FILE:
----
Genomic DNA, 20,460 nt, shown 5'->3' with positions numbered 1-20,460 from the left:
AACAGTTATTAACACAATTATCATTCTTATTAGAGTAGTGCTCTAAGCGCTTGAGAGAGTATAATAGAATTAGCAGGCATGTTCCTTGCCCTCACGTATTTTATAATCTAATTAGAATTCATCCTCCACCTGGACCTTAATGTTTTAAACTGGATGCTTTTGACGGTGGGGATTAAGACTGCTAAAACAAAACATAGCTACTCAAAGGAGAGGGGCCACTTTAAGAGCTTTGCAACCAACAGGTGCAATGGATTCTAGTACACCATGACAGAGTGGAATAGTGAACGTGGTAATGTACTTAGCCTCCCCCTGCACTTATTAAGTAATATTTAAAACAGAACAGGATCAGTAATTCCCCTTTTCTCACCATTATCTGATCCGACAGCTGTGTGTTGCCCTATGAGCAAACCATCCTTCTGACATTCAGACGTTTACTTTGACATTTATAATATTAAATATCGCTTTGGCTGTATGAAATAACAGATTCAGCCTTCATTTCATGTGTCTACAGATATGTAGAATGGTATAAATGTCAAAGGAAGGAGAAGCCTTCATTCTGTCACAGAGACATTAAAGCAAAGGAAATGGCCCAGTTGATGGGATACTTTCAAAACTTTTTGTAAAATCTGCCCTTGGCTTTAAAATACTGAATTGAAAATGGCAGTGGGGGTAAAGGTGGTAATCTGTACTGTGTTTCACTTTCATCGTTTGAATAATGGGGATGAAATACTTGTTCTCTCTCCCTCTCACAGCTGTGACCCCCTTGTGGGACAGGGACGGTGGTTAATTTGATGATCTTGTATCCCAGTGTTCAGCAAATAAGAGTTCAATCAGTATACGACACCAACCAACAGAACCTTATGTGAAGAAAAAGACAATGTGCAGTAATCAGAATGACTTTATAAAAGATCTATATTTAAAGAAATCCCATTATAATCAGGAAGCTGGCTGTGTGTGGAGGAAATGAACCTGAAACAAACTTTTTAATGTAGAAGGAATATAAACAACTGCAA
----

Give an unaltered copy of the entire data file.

Genomic DNA, 20,460 nt, shown 5'->3' with positions numbered 1-20,460 from the left:
AACAGTTATTAACACAATTATCATTCTTATTAGAGTAGTGCTCTAAGCGCTTGAGAGAGTATAATAGAATTAGCAGGCATGTTCCTTGCCCTCACGTATTTTATAATCTAATTAGAATTCATCCTCCACCTGGACCTTAATGTTTTAAACTGGATGCTTTTGACGGTGGGGATTAAGACTGCTAAAACAAAACATAGCTACTCAAAGGAGAGGGGCCACTTTAAGAGCTTTGCAACCAACAGGTGCAATGGATTCTAGTACACCATGACAGAGTGGAATAGTGAACGTGGTAATGTACTTAGCCTCCCCCTGCACTTATTAAGTAATATTTAAAACAGAACAGGATCAGTAATTCCCCTTTTCTCACCATTATCTGATCCGACAGCTGTGTGTTGCCCTATGAGCAAACCATCCTTCTGACATTCAGACGTTTACTTTGACATTTATAATATTAAATATCGCTTTGGCTGTATGAAATAACAGATTCAGCCTTCATTTCATGTGTCTACAGATATGTAGAATGGTATAAATGTCAAAGGAAGGAGAAGCCTTCATTCTGTCACAGAGACATTAAAGCAAAGGAAATGGCCCAGTTGATGGGATACTTTCAAAACTTTTTGTAAAATCTGCCCTTGGCTTTAAAATACTGAATTGAAAATGGCAGTGGGGGTAAAGGTGGTAATCTGTACTGTGTTTCACTTTCATCGTTTGAATAATGGGGATGAAATACTTGTTCTCTCTCCCTCTCACAGCTGTGACCCCCTTGTGGGACAGGGACGGTGGTTAATTTGATGATCTTGTATCCCAGTGTTCAGCAAATAAGAGTTCAATCAGTATACGACACCAACCAACAGAACCTTATGTGAAGAAAAAGACAATGTGCAGTAATCAGAATGACTTTATAAAAGATCTATATTTAAAGAAATCCCATTATAATCAGGAAGCTGGCTGTGTGTGGAGGAAATGAACCTGAAACAAACTTTTTAATGTAGAAGGAATATAAACAACTGCAA